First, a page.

Takeaways from the School Safety Commission Report

On February 14, 2018 a gunman killed seventeen students and teachers at Marjory Stoneman Douglas High School in Parkland, Florida.  The shooting outraged the nation and ignited discussions about preventing future tragedies, including steps that could better protect students and ways to respond and recover from these kinds of acts of violence. In March 2018, in the aftermath of the shooting, President Trump appointed U.S. Secretary of Education Betsy DeVos to lead a Federal Commission on School Safety. The secretary was joined on the Commission by Matthew Whitaker (who recently succeeded Jeff Sessions and is Acting Attorney General), Secretary of Health and Human Services Alex Azar, and secretary of Homeland Security Kirstjen Nielsen; this group was tasked with providing meaningful and actionable recommendations to keep students safe at school.


On December 18, 2018 the Federal Commission on School Safety presented their final report to the president.  The President’s School Safety Commission released a detailed 178-page final report that examined ways to make schools safer for all students and teachers, addressing not only school safety and the violence of school shootings, but mental health, trauma, and emergency responses. The report stressed that the problem of school violence is complex and has existed for decades, drawing on the work of previous studies and reports on school violence at the federal, state, and local levels. 


The report found that while the Federal government has an important role to play, it can play that role more effectively by acknowledging what many people across the country already know and understand: what works in California may not work in Georgia, and what is effective in an urban setting many not be effective in rural communities.  There is no such thing as a “one-size fits all” approach. The report found that local approaches and community priorities are most important.  Because teachers, in partnerships with principals, administrators, and other school leaders, know their schools, students, and classrooms best, they should be able to make decisions about school policies that would be the most effective. Similarly, school-based counselors and other healthcare providers are best positioned to identify mental health needs and develop a workable course of action in preventing school violence.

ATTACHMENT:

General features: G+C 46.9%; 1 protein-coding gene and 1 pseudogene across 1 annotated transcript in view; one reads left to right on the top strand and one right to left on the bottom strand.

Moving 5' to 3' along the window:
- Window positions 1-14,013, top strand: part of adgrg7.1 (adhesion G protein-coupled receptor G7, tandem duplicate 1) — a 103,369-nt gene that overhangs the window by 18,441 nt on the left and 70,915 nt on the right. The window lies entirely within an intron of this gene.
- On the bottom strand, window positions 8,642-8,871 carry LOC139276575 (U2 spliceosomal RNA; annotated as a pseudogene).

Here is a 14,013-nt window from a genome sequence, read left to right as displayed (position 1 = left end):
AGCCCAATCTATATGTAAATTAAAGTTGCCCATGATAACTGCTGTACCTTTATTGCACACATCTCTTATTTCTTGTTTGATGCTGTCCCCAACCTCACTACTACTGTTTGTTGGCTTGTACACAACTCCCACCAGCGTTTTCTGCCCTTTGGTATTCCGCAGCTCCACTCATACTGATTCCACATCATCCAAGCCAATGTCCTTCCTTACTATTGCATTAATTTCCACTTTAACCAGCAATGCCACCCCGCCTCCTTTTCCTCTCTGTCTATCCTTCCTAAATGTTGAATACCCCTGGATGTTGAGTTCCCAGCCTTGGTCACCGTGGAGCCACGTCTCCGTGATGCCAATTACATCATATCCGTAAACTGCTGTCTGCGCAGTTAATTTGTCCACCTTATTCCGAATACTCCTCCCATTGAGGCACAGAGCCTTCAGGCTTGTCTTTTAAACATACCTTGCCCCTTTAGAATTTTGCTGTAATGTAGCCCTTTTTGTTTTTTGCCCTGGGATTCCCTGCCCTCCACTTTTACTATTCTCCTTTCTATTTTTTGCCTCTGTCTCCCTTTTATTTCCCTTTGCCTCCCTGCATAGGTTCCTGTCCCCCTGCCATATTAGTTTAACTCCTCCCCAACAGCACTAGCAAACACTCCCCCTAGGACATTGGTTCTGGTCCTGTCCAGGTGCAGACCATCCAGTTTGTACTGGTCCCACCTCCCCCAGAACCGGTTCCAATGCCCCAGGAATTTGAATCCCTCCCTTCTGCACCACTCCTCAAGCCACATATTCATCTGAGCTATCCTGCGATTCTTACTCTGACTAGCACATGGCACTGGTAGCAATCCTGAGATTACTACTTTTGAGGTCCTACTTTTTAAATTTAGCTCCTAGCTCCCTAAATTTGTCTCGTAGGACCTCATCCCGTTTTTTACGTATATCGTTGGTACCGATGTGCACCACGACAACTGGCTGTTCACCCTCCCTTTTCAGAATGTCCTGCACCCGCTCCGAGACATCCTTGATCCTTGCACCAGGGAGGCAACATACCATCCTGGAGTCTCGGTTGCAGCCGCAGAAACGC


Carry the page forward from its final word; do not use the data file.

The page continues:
The report concluded that many individuals have a role to play in prevention efforts – parents, teachers, the media, health care professionals, and law enforcement – and those efforts are wide-ranging.  Each section of the report concludes with actionable recommendations – for the federal government, states, tribes, and local authorities, and for school districts and schools – to be considered and adopted as appropriate in each jurisdiction. They include: creating a positive school climate, combatting cyberbullying, ensuring ratings systems allow parents to fully access the appropriateness of entertainment children are watching, and establishing “No Notoriety” practices in the event of shootings. But the Commission determined that school staff and local officials are best placed to determine which recommendations to implement in each of their communities.


The Commission noted that Stoneman Douglas had some clear security vulnerabilities, and called for school districts to make schools “harder” targets.  For example, teachers at Stoneman Douglas could only lock their classroom doors from the outside, and classroom windows weren’t well-reinforced or covered, allowing alleged perpetrators to shoot right through them. The Commission recommended that schools, districts, and states take a hard look at potential problems with their facilities through “risk assessments”, suggesting that the federal government set up a clearinghouse that districts can use to share security strategies. 


A key point from the section on School Building Security that was of great importance to us was found on page 124:

"Many school doors have windows that allow someone outside the door to observe the inside of the classroom. These windows should be protected or reinforced and have a removable covering that can be quickly applied that obscures visual observation from both sides."

The first step in classroom safety starts with locking the doors and covering classroom windows quickly and efficiently during a lockdown. Our team at ALP has been manufacturing classroom blackout shades and promoting lockdowns shades for over six years, and we understand the importance of protecting students and teachers in classrooms. Our sole focus has been to provide the best options in blackout shades for every school district. 


What the shooting at Parkland and other schools, like Sandy Hook Elementary, has shown us that when an active shooter can see into the classroom, the students become targets. A blackout shade between the shooter and students can save lives. And the most important consideration when choosing a blackout shade is how well it blocks classroom views from intruders and how securely it stays in place during an active shooter situation. 


The Stoneman Douglas shooting was not the first such tragedy in the U.S. and the report found that it is not likely to be the last – at least not without significant changes at the federal, state, and local levels. But the practices adopted from the report’s recommendations – especially the use of blackout shades to protect classrooms – will help schools better prepare for future shootings.